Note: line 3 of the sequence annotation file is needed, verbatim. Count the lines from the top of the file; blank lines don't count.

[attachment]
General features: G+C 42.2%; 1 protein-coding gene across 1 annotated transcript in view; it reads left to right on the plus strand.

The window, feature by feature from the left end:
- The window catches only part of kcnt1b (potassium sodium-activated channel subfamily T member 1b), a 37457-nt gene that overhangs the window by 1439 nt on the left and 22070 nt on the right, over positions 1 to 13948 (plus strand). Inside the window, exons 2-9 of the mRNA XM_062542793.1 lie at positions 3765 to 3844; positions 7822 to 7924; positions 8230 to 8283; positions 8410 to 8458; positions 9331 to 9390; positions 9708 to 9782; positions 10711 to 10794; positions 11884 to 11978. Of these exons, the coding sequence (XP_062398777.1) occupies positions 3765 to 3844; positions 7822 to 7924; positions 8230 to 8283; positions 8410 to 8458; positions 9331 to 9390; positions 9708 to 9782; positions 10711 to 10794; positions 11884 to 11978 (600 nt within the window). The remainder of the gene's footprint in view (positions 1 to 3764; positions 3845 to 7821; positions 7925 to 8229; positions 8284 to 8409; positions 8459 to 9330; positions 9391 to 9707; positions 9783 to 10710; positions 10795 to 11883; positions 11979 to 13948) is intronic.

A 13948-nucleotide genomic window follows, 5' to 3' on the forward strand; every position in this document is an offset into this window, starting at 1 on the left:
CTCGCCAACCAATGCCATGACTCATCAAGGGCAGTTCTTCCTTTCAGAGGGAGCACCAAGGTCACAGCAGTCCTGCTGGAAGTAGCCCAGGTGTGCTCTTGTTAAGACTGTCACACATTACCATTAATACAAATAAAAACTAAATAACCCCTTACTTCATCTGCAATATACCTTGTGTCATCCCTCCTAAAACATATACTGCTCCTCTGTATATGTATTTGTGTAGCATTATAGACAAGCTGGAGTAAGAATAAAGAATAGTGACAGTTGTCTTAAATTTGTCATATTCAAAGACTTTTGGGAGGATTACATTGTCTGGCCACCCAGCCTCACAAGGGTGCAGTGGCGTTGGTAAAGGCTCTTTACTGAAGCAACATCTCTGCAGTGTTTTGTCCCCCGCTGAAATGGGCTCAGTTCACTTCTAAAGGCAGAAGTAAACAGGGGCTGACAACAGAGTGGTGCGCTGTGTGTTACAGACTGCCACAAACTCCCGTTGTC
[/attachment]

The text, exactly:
- The window catches only part of kcnt1b (potassium sodium-activated channel subfamily T member 1b), a 37457-nt gene that overhangs the window by 1439 nt on the left and 22070 nt on the right, over positions 1 to 13948 (plus strand). Inside the window, exons 2-9 of the mRNA XM_062542793.1 lie at positions 3765 to 3844; positions 7822 to 7924; positions 8230 to 8283; positions 8410 to 8458; positions 9331 to 9390; positions 9708 to 9782; positions 10711 to 10794; positions 11884 to 11978. Of these exons, the coding sequence (XP_062398777.1) occupies positions 3765 to 3844; positions 7822 to 7924; positions 8230 to 8283; positions 8410 to 8458; positions 9331 to 9390; positions 9708 to 9782; positions 10711 to 10794; positions 11884 to 11978 (600 nt within the window). The remainder of the gene's footprint in view (positions 1 to 3764; positions 3845 to 7821; positions 7925 to 8229; positions 8284 to 8409; positions 8459 to 9330; positions 9391 to 9707; positions 9783 to 10710; positions 10795 to 11883; positions 11979 to 13948) is intronic.